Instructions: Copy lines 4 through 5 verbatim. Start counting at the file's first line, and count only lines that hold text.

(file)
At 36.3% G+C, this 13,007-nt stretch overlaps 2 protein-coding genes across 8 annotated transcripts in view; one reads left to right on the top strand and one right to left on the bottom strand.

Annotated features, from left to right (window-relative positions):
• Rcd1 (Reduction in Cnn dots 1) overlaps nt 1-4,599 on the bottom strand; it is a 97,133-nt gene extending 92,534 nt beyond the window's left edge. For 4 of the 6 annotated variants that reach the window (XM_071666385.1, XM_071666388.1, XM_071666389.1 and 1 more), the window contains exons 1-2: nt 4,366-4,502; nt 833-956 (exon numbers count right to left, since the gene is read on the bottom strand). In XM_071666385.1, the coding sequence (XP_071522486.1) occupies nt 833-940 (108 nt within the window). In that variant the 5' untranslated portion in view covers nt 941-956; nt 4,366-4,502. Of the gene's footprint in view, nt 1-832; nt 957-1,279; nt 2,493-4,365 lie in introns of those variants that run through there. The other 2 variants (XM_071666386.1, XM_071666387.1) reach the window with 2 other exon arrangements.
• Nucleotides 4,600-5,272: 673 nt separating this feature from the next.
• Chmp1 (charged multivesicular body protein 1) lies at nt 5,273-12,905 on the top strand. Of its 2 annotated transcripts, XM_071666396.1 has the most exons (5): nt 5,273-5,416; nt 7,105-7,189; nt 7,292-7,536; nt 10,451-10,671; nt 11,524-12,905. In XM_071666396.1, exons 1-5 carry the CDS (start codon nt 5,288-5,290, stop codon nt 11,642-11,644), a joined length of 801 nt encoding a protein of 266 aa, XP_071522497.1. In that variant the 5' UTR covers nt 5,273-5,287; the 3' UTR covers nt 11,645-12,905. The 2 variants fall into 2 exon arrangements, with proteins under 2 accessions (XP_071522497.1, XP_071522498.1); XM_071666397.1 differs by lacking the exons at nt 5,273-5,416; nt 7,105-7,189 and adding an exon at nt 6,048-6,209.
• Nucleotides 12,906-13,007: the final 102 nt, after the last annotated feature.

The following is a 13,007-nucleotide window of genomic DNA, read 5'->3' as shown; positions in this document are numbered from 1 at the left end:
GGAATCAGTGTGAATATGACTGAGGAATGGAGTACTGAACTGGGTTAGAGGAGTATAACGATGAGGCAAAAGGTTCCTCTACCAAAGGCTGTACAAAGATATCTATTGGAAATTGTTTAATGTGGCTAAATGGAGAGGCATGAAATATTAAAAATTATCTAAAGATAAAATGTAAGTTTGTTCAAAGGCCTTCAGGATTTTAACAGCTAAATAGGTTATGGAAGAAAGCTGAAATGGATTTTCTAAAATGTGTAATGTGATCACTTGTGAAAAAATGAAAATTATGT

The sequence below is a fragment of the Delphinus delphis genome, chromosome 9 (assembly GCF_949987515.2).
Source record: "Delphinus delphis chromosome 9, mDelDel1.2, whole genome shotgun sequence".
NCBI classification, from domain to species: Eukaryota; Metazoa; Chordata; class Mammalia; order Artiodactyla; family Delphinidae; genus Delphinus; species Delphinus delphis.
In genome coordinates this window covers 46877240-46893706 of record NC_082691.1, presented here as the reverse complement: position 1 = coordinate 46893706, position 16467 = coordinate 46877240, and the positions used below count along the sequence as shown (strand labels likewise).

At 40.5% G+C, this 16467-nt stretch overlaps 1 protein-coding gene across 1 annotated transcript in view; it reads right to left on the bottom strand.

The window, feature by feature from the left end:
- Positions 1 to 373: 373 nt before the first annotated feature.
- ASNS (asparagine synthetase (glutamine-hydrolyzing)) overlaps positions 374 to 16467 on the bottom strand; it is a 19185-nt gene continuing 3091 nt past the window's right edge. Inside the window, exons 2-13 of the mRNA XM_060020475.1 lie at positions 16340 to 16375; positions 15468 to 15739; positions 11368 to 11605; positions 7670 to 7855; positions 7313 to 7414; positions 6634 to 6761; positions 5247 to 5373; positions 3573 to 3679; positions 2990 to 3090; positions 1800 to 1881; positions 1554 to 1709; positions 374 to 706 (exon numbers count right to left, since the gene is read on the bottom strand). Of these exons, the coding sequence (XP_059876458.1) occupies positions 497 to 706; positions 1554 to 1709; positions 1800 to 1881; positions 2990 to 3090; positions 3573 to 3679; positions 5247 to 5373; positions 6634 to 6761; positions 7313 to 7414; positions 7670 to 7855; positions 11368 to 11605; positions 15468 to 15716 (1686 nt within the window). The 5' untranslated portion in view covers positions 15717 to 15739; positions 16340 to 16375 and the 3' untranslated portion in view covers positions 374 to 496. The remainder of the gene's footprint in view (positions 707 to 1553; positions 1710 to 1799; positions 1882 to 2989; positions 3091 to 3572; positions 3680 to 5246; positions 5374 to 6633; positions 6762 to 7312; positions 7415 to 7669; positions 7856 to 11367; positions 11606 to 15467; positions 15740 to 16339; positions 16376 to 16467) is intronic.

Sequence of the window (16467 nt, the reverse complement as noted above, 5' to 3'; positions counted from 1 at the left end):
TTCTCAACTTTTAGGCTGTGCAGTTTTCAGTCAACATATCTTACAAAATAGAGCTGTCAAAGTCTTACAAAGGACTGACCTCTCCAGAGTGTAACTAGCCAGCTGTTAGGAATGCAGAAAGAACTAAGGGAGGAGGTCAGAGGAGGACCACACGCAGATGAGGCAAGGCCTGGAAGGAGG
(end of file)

• Nucleotides 4,600-5,272: 673 nt separating this feature from the next.
• Chmp1 (charged multivesicular body protein 1) lies at nt 5,273-12,905 on the top strand. Of its 2 annotated transcripts, XM_071666396.1 has the most exons (5): nt 5,273-5,416; nt 7,105-7,189; nt 7,292-7,536; nt 10,451-10,671; nt 11,524-12,905. In XM_071666396.1, exons 1-5 carry the CDS (start codon nt 5,288-5,290, stop codon nt 11,642-11,644), a joined length of 801 nt encoding a protein of 266 aa, XP_071522497.1. In that variant the 5' UTR covers nt 5,273-5,287; the 3' UTR covers nt 11,645-12,905. The 2 variants fall into 2 exon arrangements, with proteins under 2 accessions (XP_071522497.1, XP_071522498.1); XM_071666397.1 differs by lacking the exons at nt 5,273-5,416; nt 7,105-7,189 and adding an exon at nt 6,048-6,209.